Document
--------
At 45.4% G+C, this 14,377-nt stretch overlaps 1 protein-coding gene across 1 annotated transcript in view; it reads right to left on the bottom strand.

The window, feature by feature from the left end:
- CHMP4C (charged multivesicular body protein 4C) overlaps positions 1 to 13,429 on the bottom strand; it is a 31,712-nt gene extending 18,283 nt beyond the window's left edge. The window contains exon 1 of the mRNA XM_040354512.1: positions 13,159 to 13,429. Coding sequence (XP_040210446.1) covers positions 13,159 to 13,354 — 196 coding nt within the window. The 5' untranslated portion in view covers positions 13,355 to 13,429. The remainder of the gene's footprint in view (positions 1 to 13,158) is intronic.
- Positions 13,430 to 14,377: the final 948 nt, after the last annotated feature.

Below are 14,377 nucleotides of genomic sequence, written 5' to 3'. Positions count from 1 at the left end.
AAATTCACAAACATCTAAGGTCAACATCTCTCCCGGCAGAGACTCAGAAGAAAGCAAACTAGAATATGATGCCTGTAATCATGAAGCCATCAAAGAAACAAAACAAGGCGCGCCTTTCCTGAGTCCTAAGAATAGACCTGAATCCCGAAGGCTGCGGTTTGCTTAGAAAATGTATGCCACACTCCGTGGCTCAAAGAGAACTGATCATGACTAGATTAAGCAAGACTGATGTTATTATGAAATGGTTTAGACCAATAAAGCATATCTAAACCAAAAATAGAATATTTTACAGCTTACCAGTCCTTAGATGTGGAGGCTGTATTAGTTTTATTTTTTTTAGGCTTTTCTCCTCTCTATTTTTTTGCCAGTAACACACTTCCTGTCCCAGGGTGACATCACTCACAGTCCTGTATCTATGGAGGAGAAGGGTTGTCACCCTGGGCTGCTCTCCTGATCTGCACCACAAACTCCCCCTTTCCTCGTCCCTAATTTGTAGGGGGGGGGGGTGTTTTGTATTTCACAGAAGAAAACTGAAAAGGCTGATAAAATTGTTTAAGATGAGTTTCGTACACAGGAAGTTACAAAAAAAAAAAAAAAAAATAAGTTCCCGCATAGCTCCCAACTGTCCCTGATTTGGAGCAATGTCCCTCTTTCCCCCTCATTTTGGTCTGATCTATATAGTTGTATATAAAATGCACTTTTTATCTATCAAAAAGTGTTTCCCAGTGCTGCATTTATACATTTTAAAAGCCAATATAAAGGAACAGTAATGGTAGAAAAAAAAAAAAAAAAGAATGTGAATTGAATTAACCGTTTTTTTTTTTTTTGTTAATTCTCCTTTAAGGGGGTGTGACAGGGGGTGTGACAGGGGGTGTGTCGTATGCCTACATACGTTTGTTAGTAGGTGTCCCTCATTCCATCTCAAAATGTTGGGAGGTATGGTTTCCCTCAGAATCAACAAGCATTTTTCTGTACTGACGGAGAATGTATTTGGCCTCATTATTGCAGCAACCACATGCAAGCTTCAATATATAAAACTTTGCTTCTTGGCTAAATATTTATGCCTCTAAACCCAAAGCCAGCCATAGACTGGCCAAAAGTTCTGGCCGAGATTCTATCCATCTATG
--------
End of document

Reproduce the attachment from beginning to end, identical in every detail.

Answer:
At 45.4% G+C, this 14,377-nt stretch overlaps 1 protein-coding gene across 1 annotated transcript in view; it reads right to left on the bottom strand.

The window, feature by feature from the left end:
- CHMP4C (charged multivesicular body protein 4C) overlaps positions 1 to 13,429 on the bottom strand; it is a 31,712-nt gene extending 18,283 nt beyond the window's left edge. The window contains exon 1 of the mRNA XM_040354512.1: positions 13,159 to 13,429. Coding sequence (XP_040210446.1) covers positions 13,159 to 13,354 — 196 coding nt within the window. The 5' untranslated portion in view covers positions 13,355 to 13,429. The remainder of the gene's footprint in view (positions 1 to 13,158) is intronic.
- Positions 13,430 to 14,377: the final 948 nt, after the last annotated feature.

Below are 14,377 nucleotides of genomic sequence, written 5' to 3'. Positions count from 1 at the left end.
AAATTCACAAACATCTAAGGTCAACATCTCTCCCGGCAGAGACTCAGAAGAAAGCAAACTAGAATATGATGCCTGTAATCATGAAGCCATCAAAGAAACAAAACAAGGCGCGCCTTTCCTGAGTCCTAAGAATAGACCTGAATCCCGAAGGCTGCGGTTTGCTTAGAAAATGTATGCCACACTCCGTGGCTCAAAGAGAACTGATCATGACTAGATTAAGCAAGACTGATGTTATTATGAAATGGTTTAGACCAATAAAGCATATCTAAACCAAAAATAGAATATTTTACAGCTTACCAGTCCTTAGATGTGGAGGCTGTATTAGTTTTATTTTTTTTAGGCTTTTCTCCTCTCTATTTTTTTGCCAGTAACACACTTCCTGTCCCAGGGTGACATCACTCACAGTCCTGTATCTATGGAGGAGAAGGGTTGTCACCCTGGGCTGCTCTCCTGATCTGCACCACAAACTCCCCCTTTCCTCGTCCCTAATTTGTAGGGGGGGGGGGTGTTTTGTATTTCACAGAAGAAAACTGAAAAGGCTGATAAAATTGTTTAAGATGAGTTTCGTACACAGGAAGTTACAAAAAAAAAAAAAAAAAATAAGTTCCCGCATAGCTCCCAACTGTCCCTGATTTGGAGCAATGTCCCTCTTTCCCCCTCATTTTGGTCTGATCTATATAGTTGTATATAAAATGCACTTTTTATCTATCAAAAAGTGTTTCCCAGTGCTGCATTTATACATTTTAAAAGCCAATATAAAGGAACAGTAATGGTAGAAAAAAAAAAAAAAAAGAATGTGAATTGAATTAACCGTTTTTTTTTTTTTTGTTAATTCTCCTTTAAGGGGGTGTGACAGGGGGTGTGACAGGGGGTGTGTCGTATGCCTACATACGTTTGTTAGTAGGTGTCCCTCATTCCATCTCAAAATGTTGGGAGGTATGGTTTCCCTCAGAATCAACAAGCATTTTTCTGTACTGACGGAGAATGTATTTGGCCTCATTATTGCAGCAACCACATGCAAGCTTCAATATATAAAACTTTGCTTCTTGGCTAAATATTTATGCCTCTAAACCCAAAGCCAGCCATAGACTGGCCAAAAGTTCTGGCCGAGATTCTATCCATCTATG